Coaches showing support: Meanwhile, various coaches and sports teams at Pine-Richland have been stepping up to show their support of Kasperowicz. Boys basketball coach Bob Petcash posted a message on Twitter Friday night and ended it by saying "I stand with Coach K and the entire Pine-Richland coaching staff."
The Pine-Richland baseball team's Twitter account has had a message supporting the football team at the top of its page since Thursday. The Pine-Richland field hockey Twitter page had a message Saturday from coach Donna Stephenson that supported Kasperowicz.
The Pine-Richland softball team's show of support for Kasperowicz is a story in itself. The team's Twitter page had a message on Friday, asking other Pine- Richland sports teams to "tape #FINISH on your jersey" in support of the football coaching staff. The Pine-Richland football team used #FINISH as a motto last season because it lost in the WPIAL championship game in 2019.
Parents of softball players told the Post-Gazette that Pine-Richland administration called coach Gary Shepard and asked that the post be removed and that #FINISH could not be put on Pine-Richland uniforms because national high school rules do not permit messages to be put on uniforms.
So, instead every Pine-Richland softball player wore white ribbons in their hair during Friday's game — and the ribbons had "#FINISH" written in green. Kasperowicz's daughter, Ella, plays for the softball team.
Holly Johnson is the vice president of the softball boosters and has a daughter, Ashley, on the team. Holly Johnson also is a former Pine- Richland school board member.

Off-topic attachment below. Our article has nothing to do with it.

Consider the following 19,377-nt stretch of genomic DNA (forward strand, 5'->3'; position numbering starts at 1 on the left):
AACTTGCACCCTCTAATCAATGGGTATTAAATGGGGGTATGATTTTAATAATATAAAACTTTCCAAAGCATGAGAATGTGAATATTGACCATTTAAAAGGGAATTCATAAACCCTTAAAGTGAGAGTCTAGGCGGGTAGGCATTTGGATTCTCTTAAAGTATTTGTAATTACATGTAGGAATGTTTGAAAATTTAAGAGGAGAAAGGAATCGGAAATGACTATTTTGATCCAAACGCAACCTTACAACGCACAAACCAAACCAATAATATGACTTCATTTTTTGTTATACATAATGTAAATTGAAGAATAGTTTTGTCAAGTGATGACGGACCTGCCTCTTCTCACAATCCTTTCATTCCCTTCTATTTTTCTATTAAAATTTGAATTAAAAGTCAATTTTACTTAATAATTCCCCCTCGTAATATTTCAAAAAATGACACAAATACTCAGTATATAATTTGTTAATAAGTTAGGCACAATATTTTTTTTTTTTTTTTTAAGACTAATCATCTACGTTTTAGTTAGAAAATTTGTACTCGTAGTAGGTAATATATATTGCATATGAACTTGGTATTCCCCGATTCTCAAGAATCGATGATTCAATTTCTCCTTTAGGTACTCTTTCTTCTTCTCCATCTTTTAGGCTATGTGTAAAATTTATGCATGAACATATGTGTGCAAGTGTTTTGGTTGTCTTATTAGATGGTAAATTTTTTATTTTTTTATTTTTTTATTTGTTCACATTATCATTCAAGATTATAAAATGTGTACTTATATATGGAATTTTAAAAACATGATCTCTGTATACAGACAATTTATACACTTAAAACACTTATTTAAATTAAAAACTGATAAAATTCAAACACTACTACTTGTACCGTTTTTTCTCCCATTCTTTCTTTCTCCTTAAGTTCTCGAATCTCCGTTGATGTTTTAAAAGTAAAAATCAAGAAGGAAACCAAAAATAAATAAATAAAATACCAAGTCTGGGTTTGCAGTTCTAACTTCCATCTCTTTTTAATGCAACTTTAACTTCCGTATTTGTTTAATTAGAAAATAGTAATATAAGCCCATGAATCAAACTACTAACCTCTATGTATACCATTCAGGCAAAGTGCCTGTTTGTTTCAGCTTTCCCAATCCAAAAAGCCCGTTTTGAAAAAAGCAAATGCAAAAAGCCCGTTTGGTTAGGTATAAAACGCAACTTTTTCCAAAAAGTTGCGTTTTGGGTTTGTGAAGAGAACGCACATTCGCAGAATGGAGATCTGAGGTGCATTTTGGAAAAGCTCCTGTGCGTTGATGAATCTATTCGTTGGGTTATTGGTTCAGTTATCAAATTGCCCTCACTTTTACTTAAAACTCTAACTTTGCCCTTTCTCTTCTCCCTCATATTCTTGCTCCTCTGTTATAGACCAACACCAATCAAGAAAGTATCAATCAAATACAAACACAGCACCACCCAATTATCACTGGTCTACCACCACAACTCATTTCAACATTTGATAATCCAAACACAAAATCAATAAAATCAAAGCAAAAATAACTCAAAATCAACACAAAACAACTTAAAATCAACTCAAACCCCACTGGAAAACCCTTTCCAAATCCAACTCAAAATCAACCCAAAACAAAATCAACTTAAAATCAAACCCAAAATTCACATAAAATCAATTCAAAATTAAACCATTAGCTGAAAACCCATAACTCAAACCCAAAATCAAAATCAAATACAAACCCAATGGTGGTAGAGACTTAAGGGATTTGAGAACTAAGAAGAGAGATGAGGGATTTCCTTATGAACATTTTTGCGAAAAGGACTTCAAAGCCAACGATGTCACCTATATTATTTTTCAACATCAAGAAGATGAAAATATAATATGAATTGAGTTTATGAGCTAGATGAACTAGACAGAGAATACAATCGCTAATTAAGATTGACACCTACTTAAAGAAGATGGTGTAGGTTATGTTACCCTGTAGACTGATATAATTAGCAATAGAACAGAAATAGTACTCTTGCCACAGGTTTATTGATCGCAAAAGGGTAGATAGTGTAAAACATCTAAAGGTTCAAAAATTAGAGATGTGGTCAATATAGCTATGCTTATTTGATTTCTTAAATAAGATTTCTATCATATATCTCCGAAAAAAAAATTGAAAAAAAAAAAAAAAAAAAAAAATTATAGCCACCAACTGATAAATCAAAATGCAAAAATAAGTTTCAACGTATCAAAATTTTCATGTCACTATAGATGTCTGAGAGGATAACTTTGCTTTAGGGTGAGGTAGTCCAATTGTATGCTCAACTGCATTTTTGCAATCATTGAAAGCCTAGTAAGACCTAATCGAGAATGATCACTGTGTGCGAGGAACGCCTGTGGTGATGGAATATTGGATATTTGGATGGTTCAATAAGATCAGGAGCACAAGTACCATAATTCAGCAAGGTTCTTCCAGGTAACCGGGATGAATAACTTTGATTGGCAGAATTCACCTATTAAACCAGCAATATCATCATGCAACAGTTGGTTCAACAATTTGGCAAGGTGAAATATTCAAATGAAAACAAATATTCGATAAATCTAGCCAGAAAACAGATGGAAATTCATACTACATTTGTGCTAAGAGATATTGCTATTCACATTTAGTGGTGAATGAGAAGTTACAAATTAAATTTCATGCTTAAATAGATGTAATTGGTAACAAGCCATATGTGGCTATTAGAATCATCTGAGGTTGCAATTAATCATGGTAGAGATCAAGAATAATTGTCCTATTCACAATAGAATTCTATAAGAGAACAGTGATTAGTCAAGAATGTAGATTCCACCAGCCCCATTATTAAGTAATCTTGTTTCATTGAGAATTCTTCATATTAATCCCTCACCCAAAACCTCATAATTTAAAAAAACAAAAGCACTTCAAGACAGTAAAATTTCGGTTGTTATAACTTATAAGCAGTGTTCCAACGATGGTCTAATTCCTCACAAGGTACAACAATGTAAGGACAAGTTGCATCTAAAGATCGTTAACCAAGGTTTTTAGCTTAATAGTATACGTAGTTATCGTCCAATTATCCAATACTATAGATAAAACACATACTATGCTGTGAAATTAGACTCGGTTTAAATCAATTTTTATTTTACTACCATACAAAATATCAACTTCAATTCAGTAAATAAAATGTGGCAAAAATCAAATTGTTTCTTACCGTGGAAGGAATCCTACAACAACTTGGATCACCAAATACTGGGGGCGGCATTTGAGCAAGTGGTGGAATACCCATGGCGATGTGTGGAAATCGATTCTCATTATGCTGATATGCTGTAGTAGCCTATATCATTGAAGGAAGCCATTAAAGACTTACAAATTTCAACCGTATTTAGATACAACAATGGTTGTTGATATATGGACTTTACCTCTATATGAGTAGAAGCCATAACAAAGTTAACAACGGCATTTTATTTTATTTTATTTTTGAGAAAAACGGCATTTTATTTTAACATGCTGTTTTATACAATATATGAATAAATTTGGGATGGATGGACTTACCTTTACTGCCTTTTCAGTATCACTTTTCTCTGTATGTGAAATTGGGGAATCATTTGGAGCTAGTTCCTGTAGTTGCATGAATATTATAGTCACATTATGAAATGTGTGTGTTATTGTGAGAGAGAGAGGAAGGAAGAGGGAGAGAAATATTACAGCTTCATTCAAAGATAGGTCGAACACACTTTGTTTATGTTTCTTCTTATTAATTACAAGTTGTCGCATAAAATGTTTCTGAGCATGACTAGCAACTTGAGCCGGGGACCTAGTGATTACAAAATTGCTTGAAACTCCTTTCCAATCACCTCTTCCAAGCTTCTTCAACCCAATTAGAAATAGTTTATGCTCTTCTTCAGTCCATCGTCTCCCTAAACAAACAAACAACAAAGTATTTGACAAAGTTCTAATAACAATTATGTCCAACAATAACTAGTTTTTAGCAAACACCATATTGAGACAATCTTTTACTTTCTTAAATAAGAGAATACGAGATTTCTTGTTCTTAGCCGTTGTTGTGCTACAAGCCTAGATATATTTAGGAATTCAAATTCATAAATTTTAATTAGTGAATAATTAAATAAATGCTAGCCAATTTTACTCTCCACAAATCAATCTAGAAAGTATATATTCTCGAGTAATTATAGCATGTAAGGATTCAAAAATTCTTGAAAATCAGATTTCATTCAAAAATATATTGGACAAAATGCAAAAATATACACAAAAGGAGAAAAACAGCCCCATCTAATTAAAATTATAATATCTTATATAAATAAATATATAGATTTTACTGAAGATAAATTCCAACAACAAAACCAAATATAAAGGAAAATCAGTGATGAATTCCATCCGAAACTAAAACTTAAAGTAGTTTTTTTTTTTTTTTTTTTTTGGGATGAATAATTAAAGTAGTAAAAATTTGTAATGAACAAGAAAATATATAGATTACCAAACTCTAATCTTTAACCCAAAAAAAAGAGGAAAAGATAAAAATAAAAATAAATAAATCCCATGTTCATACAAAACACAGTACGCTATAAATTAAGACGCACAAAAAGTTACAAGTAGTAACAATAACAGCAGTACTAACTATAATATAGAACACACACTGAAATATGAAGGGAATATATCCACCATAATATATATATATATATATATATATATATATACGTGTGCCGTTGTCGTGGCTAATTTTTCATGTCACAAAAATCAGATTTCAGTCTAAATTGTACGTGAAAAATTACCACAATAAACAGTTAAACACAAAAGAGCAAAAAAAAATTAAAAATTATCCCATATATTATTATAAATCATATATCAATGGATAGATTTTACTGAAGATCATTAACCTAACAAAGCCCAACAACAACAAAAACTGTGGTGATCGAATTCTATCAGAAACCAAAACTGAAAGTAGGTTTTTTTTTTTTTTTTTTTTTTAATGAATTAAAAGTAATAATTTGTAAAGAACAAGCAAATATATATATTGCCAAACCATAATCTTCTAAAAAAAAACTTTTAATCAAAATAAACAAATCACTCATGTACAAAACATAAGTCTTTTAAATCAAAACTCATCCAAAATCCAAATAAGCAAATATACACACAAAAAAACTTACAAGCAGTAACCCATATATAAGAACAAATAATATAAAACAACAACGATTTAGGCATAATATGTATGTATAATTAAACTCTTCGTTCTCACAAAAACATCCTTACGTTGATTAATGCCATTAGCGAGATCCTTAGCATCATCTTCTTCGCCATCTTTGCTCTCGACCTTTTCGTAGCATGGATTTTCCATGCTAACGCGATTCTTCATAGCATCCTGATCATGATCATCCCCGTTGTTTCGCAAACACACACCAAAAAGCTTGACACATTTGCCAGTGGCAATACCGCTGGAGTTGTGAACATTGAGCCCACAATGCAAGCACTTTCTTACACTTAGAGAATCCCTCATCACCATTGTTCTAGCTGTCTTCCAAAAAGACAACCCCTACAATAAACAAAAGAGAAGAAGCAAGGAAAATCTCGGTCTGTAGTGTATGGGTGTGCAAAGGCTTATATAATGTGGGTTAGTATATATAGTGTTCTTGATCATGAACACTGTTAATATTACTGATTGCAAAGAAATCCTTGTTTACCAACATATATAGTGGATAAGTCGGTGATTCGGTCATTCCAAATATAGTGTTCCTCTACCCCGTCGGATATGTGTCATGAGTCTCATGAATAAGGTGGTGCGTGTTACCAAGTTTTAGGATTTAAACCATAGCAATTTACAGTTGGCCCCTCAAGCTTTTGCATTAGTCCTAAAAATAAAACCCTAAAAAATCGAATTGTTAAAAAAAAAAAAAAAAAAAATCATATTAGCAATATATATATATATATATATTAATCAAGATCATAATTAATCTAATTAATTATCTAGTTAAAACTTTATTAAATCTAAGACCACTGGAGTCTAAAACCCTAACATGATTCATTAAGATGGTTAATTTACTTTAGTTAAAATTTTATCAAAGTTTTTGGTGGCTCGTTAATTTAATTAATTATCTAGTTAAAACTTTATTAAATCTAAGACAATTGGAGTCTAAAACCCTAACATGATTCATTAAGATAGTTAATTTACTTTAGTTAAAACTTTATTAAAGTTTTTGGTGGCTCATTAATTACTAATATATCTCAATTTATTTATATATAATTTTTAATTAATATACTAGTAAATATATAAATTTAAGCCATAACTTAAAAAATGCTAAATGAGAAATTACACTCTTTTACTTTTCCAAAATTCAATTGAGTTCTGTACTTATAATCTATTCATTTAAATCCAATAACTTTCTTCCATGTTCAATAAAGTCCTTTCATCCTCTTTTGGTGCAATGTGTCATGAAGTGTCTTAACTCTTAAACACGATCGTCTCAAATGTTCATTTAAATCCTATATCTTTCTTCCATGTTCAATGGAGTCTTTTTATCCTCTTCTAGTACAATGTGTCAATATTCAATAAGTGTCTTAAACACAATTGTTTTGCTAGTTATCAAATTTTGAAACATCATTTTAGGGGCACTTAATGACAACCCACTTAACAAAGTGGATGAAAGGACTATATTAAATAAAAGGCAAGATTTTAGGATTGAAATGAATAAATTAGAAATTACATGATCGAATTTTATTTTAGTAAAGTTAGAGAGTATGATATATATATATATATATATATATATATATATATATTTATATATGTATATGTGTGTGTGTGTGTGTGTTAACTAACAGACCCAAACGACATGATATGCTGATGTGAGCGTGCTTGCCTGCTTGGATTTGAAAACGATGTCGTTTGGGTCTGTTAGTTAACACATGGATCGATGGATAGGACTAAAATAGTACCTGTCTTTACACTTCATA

"They fire coaches here all the time here, and I have never seen so many people outraged," Holly Johnson said. "But I also have never seen such community support and so many people unite like this."
When asked, as a former school board member, what should happen next, Johnson said, "They should reinstate Eric. If these (hazing) firings are overblown, as they appear to be, the whole staff should be reinstated."
Amy Terchick is the secretary of the Pine-Richland girls lacrosse boosters and junior varsity field hockey coach. She also is running for school board in May's primary on a four-person "pack ticket" with Lisa Hillman, Christina Brussalis and Joe Cassidy. Terchick's daughter, Katelyn, is a senior on the lacrosse team and a number of the lacrosse players were at a student rally Friday to support Kasperowicz.
"I am waiting for one person to come forward and say the administration and the board did the right thing. There's not one," Terchick said. "It looks like a witch hunt and smells like a witch hunt. ... I have always been proud to live here and have been very involved in the community, but it's one thing after another with this administration and we're embarrassed about it. It looks like administrators with some agenda and the school board rubber stamps it. I know they're not listening to the constituents."